- Robyn Eckersley
- WA Today, December 15, 2008
CLIMATE change was one of a handful of policies on which the Labor Party distinguished itself from the Coalition during the 2007 election campaign. Following Kevin Rudd's ratification of the Kyoto Protocol immediately after his election, the international community hoped that Australia would shift from a climate laggard to a climate leader.
Twelve months later, the long-awaited white paper on a carbon pollution reduction scheme, the centrepiece of the Rudd Government's response to climate change, suggests this hope has been misplaced.
The success of any national carbon trading scheme depends on the comprehensiveness of its coverage of greenhouse gas emissions, the fairness of its distribution of the burden of mitigation, the effectiveness of assistance and other compensatory mechanisms provided to disadvantaged members of the community and, above all, the robustness of the emissions reduction trajectory or targets.
An Australian cap-and-trade scheme that is impeccably fair from the perspective of domestic stakeholders may be still considered a travesty by the international community, particularly the most vulnerable nations, if its emissions reduction targets are weak.
It is the medium-term 2020 target that really matters most. This is not simply because today's cabinet will no longer have to take responsibility for meeting this target from their retirement homes or graves in 2050. It is because the best available climate science tells us that deep and early cuts in emissions in the next decade will be most effective in reducing the risk of dangerous climate change.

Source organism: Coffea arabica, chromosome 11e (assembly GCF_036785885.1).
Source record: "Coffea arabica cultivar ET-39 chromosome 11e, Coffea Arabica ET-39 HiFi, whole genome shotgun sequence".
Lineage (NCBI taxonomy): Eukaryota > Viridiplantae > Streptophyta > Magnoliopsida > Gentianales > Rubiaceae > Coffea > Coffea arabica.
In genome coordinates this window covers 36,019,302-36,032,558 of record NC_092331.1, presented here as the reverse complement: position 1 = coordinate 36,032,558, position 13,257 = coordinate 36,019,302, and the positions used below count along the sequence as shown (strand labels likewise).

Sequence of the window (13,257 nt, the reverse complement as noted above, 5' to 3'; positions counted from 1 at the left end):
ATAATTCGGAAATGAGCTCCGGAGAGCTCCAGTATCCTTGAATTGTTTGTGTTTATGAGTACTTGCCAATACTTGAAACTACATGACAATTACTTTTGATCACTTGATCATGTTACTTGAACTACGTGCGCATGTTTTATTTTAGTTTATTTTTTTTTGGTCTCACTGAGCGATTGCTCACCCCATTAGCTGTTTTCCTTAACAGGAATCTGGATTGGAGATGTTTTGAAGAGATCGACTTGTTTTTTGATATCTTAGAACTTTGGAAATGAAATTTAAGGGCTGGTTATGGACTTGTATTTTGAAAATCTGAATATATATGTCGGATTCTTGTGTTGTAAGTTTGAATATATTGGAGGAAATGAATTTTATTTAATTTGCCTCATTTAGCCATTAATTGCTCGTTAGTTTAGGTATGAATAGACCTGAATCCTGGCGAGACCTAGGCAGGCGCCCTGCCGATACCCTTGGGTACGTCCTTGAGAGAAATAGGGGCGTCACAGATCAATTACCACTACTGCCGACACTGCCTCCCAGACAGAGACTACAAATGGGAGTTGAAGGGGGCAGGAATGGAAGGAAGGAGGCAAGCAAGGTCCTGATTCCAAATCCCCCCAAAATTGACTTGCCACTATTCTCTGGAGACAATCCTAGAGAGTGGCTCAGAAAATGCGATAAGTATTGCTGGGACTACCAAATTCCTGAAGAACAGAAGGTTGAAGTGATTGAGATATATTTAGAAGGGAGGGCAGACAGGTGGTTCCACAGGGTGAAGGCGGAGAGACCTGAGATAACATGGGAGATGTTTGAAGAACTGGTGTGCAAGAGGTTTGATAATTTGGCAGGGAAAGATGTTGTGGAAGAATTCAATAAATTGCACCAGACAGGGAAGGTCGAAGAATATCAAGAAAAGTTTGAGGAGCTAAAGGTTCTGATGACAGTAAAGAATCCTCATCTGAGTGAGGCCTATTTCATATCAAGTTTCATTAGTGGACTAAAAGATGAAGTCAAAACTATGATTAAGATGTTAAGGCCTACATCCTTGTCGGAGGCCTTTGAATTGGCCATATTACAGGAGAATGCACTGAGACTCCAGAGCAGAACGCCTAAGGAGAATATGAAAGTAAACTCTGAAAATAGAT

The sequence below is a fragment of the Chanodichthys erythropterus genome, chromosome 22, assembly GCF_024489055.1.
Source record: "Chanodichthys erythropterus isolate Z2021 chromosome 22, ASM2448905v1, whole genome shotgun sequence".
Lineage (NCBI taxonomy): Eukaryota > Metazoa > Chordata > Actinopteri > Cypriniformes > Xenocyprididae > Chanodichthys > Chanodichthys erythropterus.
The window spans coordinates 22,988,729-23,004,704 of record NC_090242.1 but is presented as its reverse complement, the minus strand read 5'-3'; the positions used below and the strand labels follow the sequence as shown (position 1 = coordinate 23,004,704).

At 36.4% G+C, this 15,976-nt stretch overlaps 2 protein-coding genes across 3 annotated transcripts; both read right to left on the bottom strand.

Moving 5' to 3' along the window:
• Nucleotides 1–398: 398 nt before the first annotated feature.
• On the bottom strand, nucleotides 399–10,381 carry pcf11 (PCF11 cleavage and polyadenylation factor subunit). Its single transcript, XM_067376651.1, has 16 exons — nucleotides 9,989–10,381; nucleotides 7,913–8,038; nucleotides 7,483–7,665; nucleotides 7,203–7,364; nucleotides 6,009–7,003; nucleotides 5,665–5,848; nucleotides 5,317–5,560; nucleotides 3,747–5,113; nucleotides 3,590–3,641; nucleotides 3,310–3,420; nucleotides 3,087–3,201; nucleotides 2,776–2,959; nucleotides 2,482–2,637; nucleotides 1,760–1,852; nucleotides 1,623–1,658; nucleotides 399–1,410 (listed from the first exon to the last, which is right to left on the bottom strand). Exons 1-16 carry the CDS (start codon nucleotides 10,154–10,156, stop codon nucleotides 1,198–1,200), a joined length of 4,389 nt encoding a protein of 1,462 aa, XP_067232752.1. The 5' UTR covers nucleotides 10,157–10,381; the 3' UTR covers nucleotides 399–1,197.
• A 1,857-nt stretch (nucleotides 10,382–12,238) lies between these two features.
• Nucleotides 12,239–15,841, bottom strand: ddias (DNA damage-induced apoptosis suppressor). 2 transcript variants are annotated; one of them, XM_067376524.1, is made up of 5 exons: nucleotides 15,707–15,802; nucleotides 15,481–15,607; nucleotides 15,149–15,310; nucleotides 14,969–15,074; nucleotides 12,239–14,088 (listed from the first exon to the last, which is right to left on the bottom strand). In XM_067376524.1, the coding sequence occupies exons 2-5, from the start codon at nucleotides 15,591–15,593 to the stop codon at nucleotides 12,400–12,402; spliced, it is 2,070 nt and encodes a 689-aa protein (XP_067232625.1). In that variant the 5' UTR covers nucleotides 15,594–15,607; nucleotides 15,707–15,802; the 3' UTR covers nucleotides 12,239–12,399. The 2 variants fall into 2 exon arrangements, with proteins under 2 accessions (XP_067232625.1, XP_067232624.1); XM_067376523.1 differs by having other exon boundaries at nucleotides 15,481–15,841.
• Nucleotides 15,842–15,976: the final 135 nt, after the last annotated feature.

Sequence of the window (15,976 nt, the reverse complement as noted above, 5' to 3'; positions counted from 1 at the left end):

Last year, the Intergovernmental Panel on Climate Change recommended — and Australia supported — emissions cuts of 25 to 40 per cent by 2020 for developed countries to reduce the risk of warming beyond 2 degrees, which still carries significant risks of coral bleaching, species extinction, water scarcity, extreme weather, coastal damage, mass migration and increased incidence of tropical diseases.
Instead, the Rudd Government has committed to a minimum, unconditional cut of 5 per cent below 2000 levels by 2020, rising to 15 per cent if "all major economies commit to substantially restrain emissions and all developed countries take on comparable reductions to that of Australia". "All major economies" includes developing countries such as China and India.
The white paper's version of "comparable reductions" is interpreted in a self-serving way to adjust for Australia's fossil-fuel dependence and rising population. So, for example, Australia's target is considered "comparable" to the European Union's 20 per cent cut, rising to 30 per cent if other developed countries accept strong commitments.
Against this background, the Rudd Government's preferred target of a 5 per cent reduction falls desperately short of what is required of an affluent nation such as Australia, which is among the world's top per capita carbon emitters and in the top 20 per cent of aggregate emitters.